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Features : Editorial Last Updated: Dec 12, 2012 - 10:04:39 AM


Can compliments hurt a child's self-esteem?
By Steve Ferber
Dec 12, 2012 - 10:03:50 AM

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The self-esteem movement may be coming to a close. Studies in recent years are finding that when students are given undeserved praise – by adults, or themselves – it has a negative effect on performance and emotional health. Further, the false praise appears to impede self-improvement, according to researchers.  
In an American Psychological Assn. article, lead researcher Dr. Young-Hoon Kim explained:
“These findings challenge the popular notion that self-enhancement and providing positive performance feedback to low performers is beneficial to emotional health. Instead, our results underscore the emotional benefits of accurate self-assessments and performance feedback.”
Acclaimed Stanford psychologist Carol Dweck quite agrees, according to a Washington Post piece authored by Michael Chandler. In the article, Dweck said: “We used to think we could hand children self-esteem on a platter . . . That has backfired.” Instead of empty praise, teachers nationwide are said to be moving to a new feedback vocabulary – emphasizing “persistence,” “risk-taking” and “resilience,” according to the Washington Post article. Chandler then quoted Carol Horn of Fairfax County, VA who said that, in her schools, “students are no longer labeled ‘gifted’ but considered on a spectrum of ‘novice’ to ‘expert’ in each subject.”
In their study, Dr. Kim (University of Pennsylvania) and co-author Dr. Chi-Yie Chiu (Nanyang Technological University, Singapore) framed the issue:
“Despite the popularity of the idea in American culture that self-enhancement confers psychological benefits, the evidence for this idea is mixed. In the present research, we tested the contention that overly positive self-assessments could lead to psychological distress . . . . [W]e found that self-enhancement, like self-effacement” (being overly critical of oneself) “was associated with greater vulnerability to depression.”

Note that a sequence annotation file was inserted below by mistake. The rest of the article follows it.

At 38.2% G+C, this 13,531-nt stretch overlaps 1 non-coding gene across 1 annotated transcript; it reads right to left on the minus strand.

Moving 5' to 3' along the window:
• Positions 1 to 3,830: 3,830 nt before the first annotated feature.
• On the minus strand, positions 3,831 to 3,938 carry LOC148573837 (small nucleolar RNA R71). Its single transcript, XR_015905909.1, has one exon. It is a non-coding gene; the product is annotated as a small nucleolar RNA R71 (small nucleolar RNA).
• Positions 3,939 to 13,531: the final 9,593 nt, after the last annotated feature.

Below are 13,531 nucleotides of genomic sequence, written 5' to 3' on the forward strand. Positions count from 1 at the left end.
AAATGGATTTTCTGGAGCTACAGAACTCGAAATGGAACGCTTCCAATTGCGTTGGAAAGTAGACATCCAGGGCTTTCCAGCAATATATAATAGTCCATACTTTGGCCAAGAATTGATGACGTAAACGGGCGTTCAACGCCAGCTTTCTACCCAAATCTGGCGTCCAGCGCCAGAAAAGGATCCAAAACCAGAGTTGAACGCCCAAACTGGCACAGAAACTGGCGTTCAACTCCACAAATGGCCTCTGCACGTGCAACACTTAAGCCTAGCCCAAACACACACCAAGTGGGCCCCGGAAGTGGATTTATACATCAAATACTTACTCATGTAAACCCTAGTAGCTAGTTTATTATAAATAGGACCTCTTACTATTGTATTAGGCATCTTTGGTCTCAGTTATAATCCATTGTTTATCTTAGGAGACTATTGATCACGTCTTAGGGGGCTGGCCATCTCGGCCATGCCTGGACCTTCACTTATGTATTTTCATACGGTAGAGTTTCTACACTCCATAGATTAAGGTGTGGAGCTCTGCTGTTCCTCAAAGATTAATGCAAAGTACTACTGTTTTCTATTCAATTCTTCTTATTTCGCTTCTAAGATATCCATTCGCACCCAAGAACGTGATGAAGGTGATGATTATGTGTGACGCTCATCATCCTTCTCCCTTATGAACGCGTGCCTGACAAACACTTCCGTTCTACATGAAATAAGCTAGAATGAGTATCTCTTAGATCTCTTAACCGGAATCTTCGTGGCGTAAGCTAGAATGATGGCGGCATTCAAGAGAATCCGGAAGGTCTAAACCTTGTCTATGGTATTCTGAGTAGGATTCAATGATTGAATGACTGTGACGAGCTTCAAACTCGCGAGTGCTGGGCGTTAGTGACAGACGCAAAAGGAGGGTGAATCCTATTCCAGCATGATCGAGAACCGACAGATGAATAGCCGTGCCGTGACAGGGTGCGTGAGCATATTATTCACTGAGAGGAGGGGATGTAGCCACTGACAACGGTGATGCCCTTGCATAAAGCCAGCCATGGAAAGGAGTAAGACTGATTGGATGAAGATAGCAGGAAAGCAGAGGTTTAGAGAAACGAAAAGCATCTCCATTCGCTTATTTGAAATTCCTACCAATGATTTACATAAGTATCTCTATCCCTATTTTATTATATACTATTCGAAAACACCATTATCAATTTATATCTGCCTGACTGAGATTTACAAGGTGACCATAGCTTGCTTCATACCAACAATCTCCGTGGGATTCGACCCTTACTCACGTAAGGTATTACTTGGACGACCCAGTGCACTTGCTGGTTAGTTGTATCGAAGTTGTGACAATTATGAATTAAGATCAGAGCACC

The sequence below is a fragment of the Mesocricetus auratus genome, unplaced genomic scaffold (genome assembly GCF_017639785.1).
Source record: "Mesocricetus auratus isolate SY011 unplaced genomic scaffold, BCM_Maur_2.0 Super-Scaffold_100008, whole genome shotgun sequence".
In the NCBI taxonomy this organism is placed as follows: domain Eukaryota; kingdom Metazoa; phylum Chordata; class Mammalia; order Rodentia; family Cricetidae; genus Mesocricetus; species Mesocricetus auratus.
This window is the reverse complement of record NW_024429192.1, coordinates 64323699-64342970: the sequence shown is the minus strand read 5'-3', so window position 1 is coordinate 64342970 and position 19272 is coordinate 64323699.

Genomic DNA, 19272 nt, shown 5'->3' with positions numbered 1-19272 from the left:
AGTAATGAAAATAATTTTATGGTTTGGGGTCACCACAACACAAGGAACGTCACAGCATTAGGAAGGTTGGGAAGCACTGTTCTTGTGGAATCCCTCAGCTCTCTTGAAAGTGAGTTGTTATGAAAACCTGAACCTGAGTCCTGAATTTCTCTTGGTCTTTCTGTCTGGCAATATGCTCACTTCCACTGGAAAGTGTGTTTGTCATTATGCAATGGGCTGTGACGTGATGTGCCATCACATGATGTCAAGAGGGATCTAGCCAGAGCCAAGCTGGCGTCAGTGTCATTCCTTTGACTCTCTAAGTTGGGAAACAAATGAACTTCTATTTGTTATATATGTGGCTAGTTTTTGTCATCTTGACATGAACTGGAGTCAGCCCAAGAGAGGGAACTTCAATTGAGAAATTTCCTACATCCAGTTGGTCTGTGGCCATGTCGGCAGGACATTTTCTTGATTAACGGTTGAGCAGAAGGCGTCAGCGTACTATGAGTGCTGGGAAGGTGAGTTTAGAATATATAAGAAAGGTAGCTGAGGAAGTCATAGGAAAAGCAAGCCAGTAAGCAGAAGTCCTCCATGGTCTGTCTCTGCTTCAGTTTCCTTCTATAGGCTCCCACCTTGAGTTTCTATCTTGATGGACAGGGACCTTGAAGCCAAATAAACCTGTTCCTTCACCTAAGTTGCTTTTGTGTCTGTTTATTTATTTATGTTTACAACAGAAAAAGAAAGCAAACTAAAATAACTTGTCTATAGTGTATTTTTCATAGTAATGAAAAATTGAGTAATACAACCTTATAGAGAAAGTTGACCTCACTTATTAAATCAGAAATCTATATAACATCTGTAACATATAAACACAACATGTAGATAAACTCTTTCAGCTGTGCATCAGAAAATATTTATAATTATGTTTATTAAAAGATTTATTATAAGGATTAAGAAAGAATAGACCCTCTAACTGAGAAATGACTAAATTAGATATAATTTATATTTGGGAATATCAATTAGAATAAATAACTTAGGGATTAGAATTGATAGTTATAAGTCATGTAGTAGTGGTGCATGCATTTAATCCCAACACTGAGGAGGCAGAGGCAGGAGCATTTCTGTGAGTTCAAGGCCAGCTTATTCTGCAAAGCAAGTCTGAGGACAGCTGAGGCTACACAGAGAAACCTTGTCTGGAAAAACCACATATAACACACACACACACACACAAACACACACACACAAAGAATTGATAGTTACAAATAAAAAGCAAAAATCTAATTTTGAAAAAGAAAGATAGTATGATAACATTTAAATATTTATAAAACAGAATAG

That said, Kim and Chiu believe that positive self-evaluation has its place, so long as it’s accurate. “. . . [T]hese results should not be taken to suggest that positive self-evaluations per se are harmful to emotional health.”  Only when it’s excessive, or inappropriate, they maintain.
Kim and Chiu add: “. . . [M]aintaining favorable perceptions of the self with little substance could be an emotional burden. However, our results also show that individuals with relatively high performance would be less depressed if they acknowledge their strengths than if they hold excessive negative self-assessments. Similarly, holding critical views of the self may not always lead to dejection. For example, self-critical low performers would be less depressed if they can (vs. cannot) acknowledge their weaknesses and strive to improve their future performance (Kamins & Dweck, 1999; Mueller & Dweck, 1998).”
Kim and Chiu’s current study of students in the US and Hong Kong focused exclusively on intrapersonal outcomes (e.g., depression and self-esteem), leading the researchers to encourage future research on interpersonal outcomes (e.g., hostility, defensiveness, social skills). They point out that the current body of research links excessive positive self-perceptions to poor interpersonal outcomes.
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